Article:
It’s hard to get young people's attention, they're so caught up in social media, but when they get out there, they don't care about their phones. Fire mesmerizes you, and it draws you in.

We started down this road to reclaiming our right to use fire for two reasons. One was that we needed basket weaving materials, and two, we were afraid that there would be a wildfire our elders wouldn't be able to escape. But as we continued down this path, we came to realize that the health of the land is synonymous with the health of the people. Fire has the ability to restore the land to health, which means restoration of the people. When we are able to reclaim more parts of our traditional life ways, we strengthen our identity of who we are.

There's something about sitting down to a meal of dear and acorns, eating the traditional foods of our people. It's not just physical sustenance, it feeds your spirit. It feeds your soul. There's something about sitting down and weaving a basket that soothes your spirit.

The more that we can reclaim and pass on to our next generations these pieces of our identity, the stronger and healthier we're going to be as a people. And that's important. Not only to us as human beings, but also to the plant and animal people as well.

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Native American man with long braids wrapped in white.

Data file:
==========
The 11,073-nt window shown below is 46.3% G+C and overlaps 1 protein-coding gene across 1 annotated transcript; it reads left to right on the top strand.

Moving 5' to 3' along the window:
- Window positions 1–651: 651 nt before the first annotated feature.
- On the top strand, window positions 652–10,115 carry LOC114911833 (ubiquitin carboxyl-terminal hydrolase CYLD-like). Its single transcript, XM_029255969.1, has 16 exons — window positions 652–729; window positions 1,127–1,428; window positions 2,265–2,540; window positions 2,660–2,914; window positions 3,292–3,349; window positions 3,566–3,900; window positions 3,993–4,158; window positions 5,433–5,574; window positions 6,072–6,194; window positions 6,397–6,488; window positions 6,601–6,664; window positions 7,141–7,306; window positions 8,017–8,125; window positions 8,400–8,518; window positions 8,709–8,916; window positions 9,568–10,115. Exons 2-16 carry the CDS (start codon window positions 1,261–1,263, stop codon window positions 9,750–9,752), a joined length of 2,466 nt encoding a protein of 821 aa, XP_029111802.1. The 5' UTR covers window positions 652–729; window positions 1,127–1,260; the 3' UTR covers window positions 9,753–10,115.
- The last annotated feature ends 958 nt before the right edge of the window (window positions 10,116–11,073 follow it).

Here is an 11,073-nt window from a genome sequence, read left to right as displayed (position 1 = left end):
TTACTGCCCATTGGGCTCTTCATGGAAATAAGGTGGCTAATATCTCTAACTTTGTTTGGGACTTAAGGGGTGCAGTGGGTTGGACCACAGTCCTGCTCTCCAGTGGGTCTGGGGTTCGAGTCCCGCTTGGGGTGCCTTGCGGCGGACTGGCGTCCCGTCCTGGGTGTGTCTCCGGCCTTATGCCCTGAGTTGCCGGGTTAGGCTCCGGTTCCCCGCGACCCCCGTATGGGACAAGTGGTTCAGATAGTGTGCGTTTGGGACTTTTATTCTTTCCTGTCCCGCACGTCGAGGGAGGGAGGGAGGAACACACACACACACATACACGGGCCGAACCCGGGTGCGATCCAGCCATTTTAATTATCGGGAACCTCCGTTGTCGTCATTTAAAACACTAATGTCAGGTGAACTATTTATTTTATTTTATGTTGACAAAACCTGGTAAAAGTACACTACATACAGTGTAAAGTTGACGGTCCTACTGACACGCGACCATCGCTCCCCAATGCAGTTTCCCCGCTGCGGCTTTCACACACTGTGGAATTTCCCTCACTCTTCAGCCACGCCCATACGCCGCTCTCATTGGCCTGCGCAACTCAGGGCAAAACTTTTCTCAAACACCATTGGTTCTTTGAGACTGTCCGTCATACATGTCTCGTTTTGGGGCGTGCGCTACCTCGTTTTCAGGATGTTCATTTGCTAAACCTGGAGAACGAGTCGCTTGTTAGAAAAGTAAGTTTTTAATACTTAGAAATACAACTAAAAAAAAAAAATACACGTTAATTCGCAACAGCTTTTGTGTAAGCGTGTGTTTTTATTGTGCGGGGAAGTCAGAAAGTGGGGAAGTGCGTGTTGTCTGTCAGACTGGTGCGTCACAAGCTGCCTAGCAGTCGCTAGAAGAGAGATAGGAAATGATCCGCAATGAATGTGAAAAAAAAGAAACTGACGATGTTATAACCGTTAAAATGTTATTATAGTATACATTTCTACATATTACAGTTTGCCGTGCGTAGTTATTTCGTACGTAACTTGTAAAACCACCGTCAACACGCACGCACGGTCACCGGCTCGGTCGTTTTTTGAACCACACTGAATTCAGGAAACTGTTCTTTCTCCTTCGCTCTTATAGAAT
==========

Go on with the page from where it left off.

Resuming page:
Rene Romero Fuels coordinator for the Division of Natural Resources at Taos Pueblo © Rene Romero

Lindsey Quam:  Rene, how did you learn about the role of fire in your homeland of Taos Pueblo?

Rene Romero: Taos Pueblo has a rich history of firefighting. In the early 1950s Southwestern firefighters became a dominant force and, in some realms, people considered them to be the earliest Hot Shot Crews. They were a strong people use to working the land.

Lindsey Quam:  Rene, how did you learn about the role of fire in your homeland of Taos Pueblo?

Rene Romero: Taos Pueblo has a rich history of firefighting. In the early 1950s Southwestern firefighters became a dominant force and, in some realms, people considered them to be the earliest Hot Shot Crews. They were a strong people use to working the land.

My grandfather told me stories of fires, about going down to Capitan, New Mexico in the 1950s to fight a forest fire where they found Smokey Bear. And yet, that story was never portrayed that way publicly and instead a non-native crew was credited. Smokey became a symbol.

That lead to my first fire, a 1-acre fire. I remember running up the hill to attack it and I felt fear. We've been driven for too long by fear of fire. The farther along that I got into fire I learned to respect fire and not fear it in the same way because I realized there was so much good that was happening, but we didn’t embrace that part of it. So, that's my introduction to fire and it was a kinship that was born very early as I was raised at Taos Pueblo.